- Thermoformers. Like film producers, thermoformers who make containers from continuous sheet constantly generate scrap in the form of “skeletons,” start-up scrap and off-spec product.
- Recyclers. For a recycling operation, maintaining high throughput is everything. So you can’t afford to have unexpected downtime, or find yourself needing to take a key shredder offline for major repairs.
Processors like these must rely on size-reduction equipment to be available and ready when needed. So, smart control features, monitors, and alarms are important for tracking performance and keeping ahead of maintenance problems.
What equipment functions/factors are most commonly monitored by smart controls?
For some time now, makers of size-reduction equipment have been monitoring key factors of equipment performance, such as amperage, heat, and vibration using PLC-based control systems. These data – and a lot of practical experience – show that when any of these factors start moving beyond normal or baseline levels, then something is likely going wrong.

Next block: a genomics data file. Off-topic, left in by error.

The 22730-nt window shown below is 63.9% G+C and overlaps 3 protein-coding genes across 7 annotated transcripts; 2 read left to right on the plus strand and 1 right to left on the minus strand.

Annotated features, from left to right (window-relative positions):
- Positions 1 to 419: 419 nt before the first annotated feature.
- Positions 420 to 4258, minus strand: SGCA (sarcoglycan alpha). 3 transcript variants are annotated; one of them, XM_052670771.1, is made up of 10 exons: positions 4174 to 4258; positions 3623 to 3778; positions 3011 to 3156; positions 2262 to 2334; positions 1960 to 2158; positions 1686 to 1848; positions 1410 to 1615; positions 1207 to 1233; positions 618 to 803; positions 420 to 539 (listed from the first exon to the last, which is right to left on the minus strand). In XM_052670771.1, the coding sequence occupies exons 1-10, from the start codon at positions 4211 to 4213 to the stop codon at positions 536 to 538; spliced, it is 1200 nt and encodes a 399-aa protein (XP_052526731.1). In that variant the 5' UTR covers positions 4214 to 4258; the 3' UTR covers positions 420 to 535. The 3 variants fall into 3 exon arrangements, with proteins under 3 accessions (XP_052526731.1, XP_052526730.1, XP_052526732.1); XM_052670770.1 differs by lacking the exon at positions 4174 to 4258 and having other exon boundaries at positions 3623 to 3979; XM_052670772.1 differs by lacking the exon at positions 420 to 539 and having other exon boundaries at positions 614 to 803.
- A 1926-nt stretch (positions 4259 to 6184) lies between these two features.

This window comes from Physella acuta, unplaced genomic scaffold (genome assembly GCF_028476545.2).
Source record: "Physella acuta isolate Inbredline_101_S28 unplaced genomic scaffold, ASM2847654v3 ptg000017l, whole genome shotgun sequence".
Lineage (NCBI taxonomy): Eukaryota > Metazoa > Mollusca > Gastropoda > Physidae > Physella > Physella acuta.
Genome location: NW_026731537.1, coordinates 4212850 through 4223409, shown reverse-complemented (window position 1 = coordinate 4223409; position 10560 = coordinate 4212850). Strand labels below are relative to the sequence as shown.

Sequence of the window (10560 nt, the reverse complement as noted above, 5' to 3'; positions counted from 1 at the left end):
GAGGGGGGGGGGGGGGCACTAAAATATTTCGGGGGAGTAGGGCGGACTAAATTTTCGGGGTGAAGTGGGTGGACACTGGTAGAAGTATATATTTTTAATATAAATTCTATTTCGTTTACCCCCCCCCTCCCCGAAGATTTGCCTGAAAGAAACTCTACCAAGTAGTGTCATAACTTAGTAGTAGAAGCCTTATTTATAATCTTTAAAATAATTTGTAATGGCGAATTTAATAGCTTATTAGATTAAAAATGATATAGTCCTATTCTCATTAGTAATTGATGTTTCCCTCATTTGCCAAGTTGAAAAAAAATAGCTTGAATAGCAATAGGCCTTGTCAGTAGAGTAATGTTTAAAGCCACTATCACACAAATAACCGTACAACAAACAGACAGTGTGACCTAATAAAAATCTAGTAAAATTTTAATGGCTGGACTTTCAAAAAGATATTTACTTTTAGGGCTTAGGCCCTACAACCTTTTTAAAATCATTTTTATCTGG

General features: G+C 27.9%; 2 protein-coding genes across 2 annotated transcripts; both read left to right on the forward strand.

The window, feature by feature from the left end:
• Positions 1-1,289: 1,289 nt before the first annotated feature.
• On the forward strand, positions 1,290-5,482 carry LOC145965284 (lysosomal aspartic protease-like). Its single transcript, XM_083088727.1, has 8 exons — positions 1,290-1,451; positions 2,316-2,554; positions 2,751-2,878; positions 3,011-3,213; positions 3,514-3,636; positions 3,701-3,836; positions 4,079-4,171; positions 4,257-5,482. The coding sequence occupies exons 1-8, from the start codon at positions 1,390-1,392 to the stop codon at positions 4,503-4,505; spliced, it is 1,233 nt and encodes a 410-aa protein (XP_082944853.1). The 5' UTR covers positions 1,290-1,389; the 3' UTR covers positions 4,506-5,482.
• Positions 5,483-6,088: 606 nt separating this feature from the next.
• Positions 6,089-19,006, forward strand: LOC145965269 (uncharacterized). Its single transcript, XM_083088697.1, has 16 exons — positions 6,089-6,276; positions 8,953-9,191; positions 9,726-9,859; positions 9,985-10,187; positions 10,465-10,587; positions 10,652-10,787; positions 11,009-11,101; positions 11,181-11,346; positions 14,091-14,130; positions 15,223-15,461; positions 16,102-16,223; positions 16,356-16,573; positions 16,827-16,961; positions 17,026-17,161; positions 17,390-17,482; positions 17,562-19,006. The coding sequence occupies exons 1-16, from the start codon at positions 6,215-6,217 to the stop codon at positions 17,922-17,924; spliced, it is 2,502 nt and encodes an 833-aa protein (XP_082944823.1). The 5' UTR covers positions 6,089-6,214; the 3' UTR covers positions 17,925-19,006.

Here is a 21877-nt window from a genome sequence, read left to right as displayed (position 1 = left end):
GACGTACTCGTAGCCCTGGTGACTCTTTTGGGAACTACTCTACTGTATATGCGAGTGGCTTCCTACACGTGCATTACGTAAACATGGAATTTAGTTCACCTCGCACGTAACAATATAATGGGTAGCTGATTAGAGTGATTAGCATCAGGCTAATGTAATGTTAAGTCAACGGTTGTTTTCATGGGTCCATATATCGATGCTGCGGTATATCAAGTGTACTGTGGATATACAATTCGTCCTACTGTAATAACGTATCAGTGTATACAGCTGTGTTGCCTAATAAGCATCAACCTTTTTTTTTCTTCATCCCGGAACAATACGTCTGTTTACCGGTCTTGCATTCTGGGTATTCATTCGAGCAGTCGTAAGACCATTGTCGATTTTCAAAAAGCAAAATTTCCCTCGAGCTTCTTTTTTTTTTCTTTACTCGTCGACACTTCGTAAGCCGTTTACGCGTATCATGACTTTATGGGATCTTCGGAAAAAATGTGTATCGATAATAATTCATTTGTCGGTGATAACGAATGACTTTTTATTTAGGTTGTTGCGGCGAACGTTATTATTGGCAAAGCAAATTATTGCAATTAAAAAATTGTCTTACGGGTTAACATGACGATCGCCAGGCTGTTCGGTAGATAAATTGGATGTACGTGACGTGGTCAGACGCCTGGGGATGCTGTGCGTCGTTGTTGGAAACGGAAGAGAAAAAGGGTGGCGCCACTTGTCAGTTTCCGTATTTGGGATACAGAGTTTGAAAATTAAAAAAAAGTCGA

So, advanced granulator controls offer alerts or alarms when motors are drawing above-normal amperage, cutting chambers are getting hotter, or internal vibrations are higher than usual. The problem could be that the hardness of the material you’re granulating has changed and is taxing the capacity of the granulator more than usual. Or, the alarms could signal that the blades are getting dull or that lubrication and belt adjustments are needed.
For critical shredding equipment equipped with PLC controls, the most common things to monitor are motor amperage for the shredder shaft and hydraulic pressure in the feed mechanism that pushes material into the shredder. You’ll find that when the shredder blades are new, motor amperage is going to run in a baseline range, such as 30-40 amps.
If you see an alarm that motor amps are rising suddenly, you can use digital controls – manually or automatically – to temporarily reduce the hydraulic pressure in the feed mechanism until the amps come down. Then, higher feed pressure can resume.
However, if motor amps are consistently running in a higher-than-baseline range, say 40 to 50 amps, it’s a good indication that either new blades or other maintenance is required.